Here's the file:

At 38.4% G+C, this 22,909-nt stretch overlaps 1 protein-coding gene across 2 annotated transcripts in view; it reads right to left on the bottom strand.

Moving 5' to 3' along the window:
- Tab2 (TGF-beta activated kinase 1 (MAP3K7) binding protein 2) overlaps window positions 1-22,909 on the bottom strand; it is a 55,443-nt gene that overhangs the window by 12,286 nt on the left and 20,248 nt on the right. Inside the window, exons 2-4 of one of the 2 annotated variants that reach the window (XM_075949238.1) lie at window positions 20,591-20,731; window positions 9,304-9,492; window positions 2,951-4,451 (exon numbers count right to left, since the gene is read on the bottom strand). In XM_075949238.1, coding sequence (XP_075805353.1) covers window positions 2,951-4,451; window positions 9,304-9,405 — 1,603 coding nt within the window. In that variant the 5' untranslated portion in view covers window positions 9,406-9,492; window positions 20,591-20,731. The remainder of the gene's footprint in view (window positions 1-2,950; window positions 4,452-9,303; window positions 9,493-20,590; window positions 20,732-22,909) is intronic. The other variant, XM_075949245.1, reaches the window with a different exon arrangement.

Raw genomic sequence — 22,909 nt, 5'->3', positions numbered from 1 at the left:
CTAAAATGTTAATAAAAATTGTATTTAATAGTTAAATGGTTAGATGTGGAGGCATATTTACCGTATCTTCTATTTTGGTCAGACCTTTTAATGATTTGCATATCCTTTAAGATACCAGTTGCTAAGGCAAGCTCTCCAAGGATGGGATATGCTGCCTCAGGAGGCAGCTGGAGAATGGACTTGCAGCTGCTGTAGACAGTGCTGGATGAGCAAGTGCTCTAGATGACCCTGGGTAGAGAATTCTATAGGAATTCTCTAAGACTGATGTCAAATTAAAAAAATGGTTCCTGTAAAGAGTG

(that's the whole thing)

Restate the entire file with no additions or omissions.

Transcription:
At 38.4% G+C, this 22,909-nt stretch overlaps 1 protein-coding gene across 2 annotated transcripts in view; it reads right to left on the bottom strand.

Moving 5' to 3' along the window:
- Tab2 (TGF-beta activated kinase 1 (MAP3K7) binding protein 2) overlaps window positions 1-22,909 on the bottom strand; it is a 55,443-nt gene that overhangs the window by 12,286 nt on the left and 20,248 nt on the right. Inside the window, exons 2-4 of one of the 2 annotated variants that reach the window (XM_075949238.1) lie at window positions 20,591-20,731; window positions 9,304-9,492; window positions 2,951-4,451 (exon numbers count right to left, since the gene is read on the bottom strand). In XM_075949238.1, coding sequence (XP_075805353.1) covers window positions 2,951-4,451; window positions 9,304-9,405 — 1,603 coding nt within the window. In that variant the 5' untranslated portion in view covers window positions 9,406-9,492; window positions 20,591-20,731. The remainder of the gene's footprint in view (window positions 1-2,950; window positions 4,452-9,303; window positions 9,493-20,590; window positions 20,732-22,909) is intronic. The other variant, XM_075949245.1, reaches the window with a different exon arrangement.

Raw genomic sequence — 22,909 nt, 5'->3', positions numbered from 1 at the left:
CTAAAATGTTAATAAAAATTGTATTTAATAGTTAAATGGTTAGATGTGGAGGCATATTTACCGTATCTTCTATTTTGGTCAGACCTTTTAATGATTTGCATATCCTTTAAGATACCAGTTGCTAAGGCAAGCTCTCCAAGGATGGGATATGCTGCCTCAGGAGGCAGCTGGAGAATGGACTTGCAGCTGCTGTAGACAGTGCTGGATGAGCAAGTGCTCTAGATGACCCTGGGTAGAGAATTCTATAGGAATTCTCTAAGACTGATGTCAAATTAAAAAAATGGTTCCTGTAAAGAGTG